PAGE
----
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Canine Heartworm Disease

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Canine Heartworm Disease

Canine Heartworm Disease is a serious and potentially fatal disease caused by the parasite Dirofilaria Immitis. The disease can infect over 30 species, including humans, however dogs are the definitive host.

The most common way this disease is transmitted from one animal to the next is through mosquitoes. A mosquito carrying infective heartworm larvae bites a dog and transmits the infection to them. The larvae grow, develop, and migrate in the body over a period of 6 to 7 months, in which time they become sexually mature male and female worms. this is the prepatent period. The worms then reside in the heart, lungs, and associated blood vessels. The worms begin to mate and release microfilaria into the blood stream. When a mosquito bites an infected dog it takes in some of the microfilaria in the blood. After 10 to 30 days there is larvae in the mosquito's salivary gland which can then be passed on to the next dog the mosquito bites.

Canine Heartworm Disease can also be transmitted to puppies through the placenta of an infected mother. However in this case the puppies will only be carriers, but this makes them at risk of severe reactions when starting canine heartworm prevention. Another way larvae can be passed is through blood transfusions. To prevent this all donors must be cleared of heartworm disease before donating.

Dogs infected with Canine Heartworm Disease can have from 1 to 250 worms living in them for 5 to 7 years. The organs usually being affected the greatest are the heart and lungs and with each case the way it affects them is different. Some dogs only have an acute case; this is when no abnormal clinical signs are observed. The next level of the disease would be just a mild one were a cough is present. Dogs with a cough, exercise intolerance, and abnormal lung sounds would have a moderate form. The last and most severe form is when the dog is experiencing the previously mentioned clinical signs and/or, dyspnea, hepatomegaly (liver enlargement), syncope, ascites (fluid in abdomen), abnormal heart sounds and possibly death.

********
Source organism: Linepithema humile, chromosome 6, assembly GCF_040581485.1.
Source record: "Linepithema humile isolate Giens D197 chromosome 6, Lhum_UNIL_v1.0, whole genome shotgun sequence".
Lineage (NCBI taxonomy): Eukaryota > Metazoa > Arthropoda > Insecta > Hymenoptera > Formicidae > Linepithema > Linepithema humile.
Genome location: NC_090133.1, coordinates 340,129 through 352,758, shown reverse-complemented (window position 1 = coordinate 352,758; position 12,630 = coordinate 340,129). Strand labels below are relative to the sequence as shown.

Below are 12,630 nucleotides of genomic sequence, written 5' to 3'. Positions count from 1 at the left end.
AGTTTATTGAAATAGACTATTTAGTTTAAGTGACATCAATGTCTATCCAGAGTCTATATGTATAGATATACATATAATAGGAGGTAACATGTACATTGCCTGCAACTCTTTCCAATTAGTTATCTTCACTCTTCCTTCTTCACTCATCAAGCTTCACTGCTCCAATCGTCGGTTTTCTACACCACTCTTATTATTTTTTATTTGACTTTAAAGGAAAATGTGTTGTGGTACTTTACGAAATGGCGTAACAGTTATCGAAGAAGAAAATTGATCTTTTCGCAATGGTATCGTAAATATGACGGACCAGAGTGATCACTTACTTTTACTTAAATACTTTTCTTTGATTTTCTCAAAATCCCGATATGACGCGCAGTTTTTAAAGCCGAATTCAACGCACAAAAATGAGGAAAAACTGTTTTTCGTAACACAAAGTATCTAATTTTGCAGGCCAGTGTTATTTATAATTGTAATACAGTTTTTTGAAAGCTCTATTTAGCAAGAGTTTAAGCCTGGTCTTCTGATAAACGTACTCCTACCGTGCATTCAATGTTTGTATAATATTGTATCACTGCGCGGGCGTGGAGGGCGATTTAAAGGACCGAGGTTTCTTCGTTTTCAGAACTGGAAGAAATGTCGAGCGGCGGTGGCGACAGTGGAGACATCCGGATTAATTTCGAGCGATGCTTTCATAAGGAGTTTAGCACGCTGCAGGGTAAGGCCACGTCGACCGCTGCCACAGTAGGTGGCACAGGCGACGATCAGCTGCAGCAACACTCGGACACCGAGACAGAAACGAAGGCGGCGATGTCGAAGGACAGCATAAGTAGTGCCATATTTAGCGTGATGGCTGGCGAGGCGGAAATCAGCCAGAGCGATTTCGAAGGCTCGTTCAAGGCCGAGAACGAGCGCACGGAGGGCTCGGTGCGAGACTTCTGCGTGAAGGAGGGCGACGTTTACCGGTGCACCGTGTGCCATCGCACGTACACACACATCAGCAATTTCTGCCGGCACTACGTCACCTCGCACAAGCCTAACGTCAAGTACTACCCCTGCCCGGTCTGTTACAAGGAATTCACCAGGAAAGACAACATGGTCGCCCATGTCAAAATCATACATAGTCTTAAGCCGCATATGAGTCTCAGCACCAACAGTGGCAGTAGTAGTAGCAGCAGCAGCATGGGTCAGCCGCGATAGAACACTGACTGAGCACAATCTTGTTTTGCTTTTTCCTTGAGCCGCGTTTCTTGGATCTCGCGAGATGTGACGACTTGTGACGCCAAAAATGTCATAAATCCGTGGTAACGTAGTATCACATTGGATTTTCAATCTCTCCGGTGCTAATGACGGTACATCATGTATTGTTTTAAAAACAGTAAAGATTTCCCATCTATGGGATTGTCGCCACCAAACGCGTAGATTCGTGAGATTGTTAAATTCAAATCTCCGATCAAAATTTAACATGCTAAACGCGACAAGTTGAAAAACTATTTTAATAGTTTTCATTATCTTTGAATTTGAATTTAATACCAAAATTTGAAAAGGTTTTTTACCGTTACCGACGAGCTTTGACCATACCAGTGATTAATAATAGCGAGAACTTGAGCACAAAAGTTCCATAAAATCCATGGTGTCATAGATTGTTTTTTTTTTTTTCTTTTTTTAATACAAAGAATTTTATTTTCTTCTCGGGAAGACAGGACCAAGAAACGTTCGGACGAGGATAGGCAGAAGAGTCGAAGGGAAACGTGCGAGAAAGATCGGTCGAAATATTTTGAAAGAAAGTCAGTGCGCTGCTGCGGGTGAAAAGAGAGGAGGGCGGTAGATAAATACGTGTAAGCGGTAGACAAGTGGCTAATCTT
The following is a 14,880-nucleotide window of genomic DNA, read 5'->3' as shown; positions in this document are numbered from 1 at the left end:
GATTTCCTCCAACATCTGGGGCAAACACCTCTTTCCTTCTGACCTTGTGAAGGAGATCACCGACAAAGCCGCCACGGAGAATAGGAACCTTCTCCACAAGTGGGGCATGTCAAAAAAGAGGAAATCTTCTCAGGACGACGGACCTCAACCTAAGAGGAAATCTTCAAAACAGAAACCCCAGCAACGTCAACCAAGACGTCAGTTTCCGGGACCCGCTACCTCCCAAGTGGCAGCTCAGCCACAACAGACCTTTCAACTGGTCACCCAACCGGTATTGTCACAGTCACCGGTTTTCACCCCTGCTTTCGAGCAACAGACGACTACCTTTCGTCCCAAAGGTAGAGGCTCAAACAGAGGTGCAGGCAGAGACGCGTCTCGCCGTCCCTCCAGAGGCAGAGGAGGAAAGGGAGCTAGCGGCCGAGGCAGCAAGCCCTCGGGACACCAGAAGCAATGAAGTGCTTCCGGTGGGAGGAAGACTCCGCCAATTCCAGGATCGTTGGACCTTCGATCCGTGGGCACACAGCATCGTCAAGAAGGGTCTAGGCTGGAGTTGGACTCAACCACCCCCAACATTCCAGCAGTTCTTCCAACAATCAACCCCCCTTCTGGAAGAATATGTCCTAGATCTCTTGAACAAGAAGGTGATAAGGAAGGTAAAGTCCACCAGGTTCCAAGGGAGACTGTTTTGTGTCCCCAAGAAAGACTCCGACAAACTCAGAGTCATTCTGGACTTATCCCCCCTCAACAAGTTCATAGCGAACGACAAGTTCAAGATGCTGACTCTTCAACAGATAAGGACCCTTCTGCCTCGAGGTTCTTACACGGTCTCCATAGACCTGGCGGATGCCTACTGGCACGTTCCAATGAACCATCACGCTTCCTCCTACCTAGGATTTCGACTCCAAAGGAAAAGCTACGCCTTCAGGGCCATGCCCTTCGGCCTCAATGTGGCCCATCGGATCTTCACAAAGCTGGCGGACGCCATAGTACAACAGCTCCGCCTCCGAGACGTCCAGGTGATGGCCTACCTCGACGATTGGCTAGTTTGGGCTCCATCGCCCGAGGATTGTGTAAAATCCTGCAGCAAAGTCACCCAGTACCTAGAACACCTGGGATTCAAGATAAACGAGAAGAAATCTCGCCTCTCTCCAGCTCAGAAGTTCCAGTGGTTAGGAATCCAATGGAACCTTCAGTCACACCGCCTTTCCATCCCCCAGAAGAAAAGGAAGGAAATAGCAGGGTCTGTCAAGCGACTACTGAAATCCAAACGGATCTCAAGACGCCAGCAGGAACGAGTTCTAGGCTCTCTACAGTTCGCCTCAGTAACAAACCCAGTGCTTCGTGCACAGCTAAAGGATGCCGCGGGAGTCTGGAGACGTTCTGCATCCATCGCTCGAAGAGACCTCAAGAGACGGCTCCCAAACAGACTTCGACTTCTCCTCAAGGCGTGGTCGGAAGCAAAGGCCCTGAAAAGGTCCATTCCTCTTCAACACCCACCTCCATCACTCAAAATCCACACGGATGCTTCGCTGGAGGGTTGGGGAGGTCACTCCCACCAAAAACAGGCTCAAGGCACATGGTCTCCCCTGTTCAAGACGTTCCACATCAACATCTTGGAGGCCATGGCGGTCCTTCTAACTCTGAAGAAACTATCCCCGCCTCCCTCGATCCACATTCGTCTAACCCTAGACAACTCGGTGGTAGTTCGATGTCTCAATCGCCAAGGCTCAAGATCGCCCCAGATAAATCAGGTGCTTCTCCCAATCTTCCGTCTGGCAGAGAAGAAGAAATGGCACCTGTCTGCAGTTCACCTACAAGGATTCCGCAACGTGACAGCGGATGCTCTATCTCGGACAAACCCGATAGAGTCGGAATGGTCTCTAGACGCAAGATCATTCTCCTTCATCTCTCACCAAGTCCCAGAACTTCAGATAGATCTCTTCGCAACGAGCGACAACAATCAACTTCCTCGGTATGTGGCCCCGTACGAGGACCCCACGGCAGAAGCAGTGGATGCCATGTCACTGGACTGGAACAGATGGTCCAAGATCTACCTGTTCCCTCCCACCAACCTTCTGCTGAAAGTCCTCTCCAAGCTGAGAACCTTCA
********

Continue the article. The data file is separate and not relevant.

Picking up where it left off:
Diagnosing the disease can be relatively simple, but this depends on accurate patient history and ones ability to recognize varied clinical signs and then perform diagnostic procedures. These diagnostic procedures may include antigen testing, x-rays, ultrasonography, angiography, a complete blood count, the Knott's or Filter test, and in the worst case necropsy.

Of these, antigen testing is the preferred method for both heartworm diagnosis and screening. However the test can only detect circulating microfilaria so if the animal was infected in the last 6 to 7 months the results would be negative. On the other hand if the animal was treated for heartworms in the past 16 weeks the results of an antigen test would be positive. For these reasons the diagnosis of Canine Heartworm should not be left entirely to the results of one time antigen testing.

The treatment for Canine Heartworm Disease is usually successful, with the goal being to kill all adult worms and microfilaria. There are two FDA approved adulticides for killing adult worms. The first is Immiticide (melarsomine



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